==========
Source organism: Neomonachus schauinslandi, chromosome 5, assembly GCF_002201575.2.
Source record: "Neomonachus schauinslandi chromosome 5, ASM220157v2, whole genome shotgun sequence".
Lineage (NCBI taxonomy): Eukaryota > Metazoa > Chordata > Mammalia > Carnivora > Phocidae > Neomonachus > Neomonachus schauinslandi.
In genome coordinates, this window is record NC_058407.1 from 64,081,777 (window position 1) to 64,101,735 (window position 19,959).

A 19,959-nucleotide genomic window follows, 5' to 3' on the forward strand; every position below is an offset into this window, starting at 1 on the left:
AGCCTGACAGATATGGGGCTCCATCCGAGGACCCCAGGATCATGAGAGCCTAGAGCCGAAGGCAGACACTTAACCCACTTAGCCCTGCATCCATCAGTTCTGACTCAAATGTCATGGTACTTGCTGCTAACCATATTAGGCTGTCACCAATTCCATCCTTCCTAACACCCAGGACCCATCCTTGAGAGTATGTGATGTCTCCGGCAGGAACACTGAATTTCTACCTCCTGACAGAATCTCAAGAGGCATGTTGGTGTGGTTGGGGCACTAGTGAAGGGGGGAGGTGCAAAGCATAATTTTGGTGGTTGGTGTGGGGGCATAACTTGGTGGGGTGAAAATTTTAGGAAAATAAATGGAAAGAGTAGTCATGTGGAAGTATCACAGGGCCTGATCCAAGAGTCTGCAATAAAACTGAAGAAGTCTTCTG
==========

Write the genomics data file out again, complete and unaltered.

Source organism: Neomonachus schauinslandi, chromosome 5, assembly GCF_002201575.2.
Source record: "Neomonachus schauinslandi chromosome 5, ASM220157v2, whole genome shotgun sequence".
Lineage (NCBI taxonomy): Eukaryota > Metazoa > Chordata > Mammalia > Carnivora > Phocidae > Neomonachus > Neomonachus schauinslandi.
In genome coordinates, this window is record NC_058407.1 from 64,081,777 (window position 1) to 64,101,735 (window position 19,959).

A 19,959-nucleotide genomic window follows, 5' to 3' on the forward strand; every position below is an offset into this window, starting at 1 on the left:
AGCCTGACAGATATGGGGCTCCATCCGAGGACCCCAGGATCATGAGAGCCTAGAGCCGAAGGCAGACACTTAACCCACTTAGCCCTGCATCCATCAGTTCTGACTCAAATGTCATGGTACTTGCTGCTAACCATATTAGGCTGTCACCAATTCCATCCTTCCTAACACCCAGGACCCATCCTTGAGAGTATGTGATGTCTCCGGCAGGAACACTGAATTTCTACCTCCTGACAGAATCTCAAGAGGCATGTTGGTGTGGTTGGGGCACTAGTGAAGGGGGGAGGTGCAAAGCATAATTTTGGTGGTTGGTGTGGGGGCATAACTTGGTGGGGTGAAAATTTTAGGAAAATAAATGGAAAGAGTAGTCATGTGGAAGTATCACAGGGCCTGATCCAAGAGTCTGCAATAAAACTGAAGAAGTCTTCTG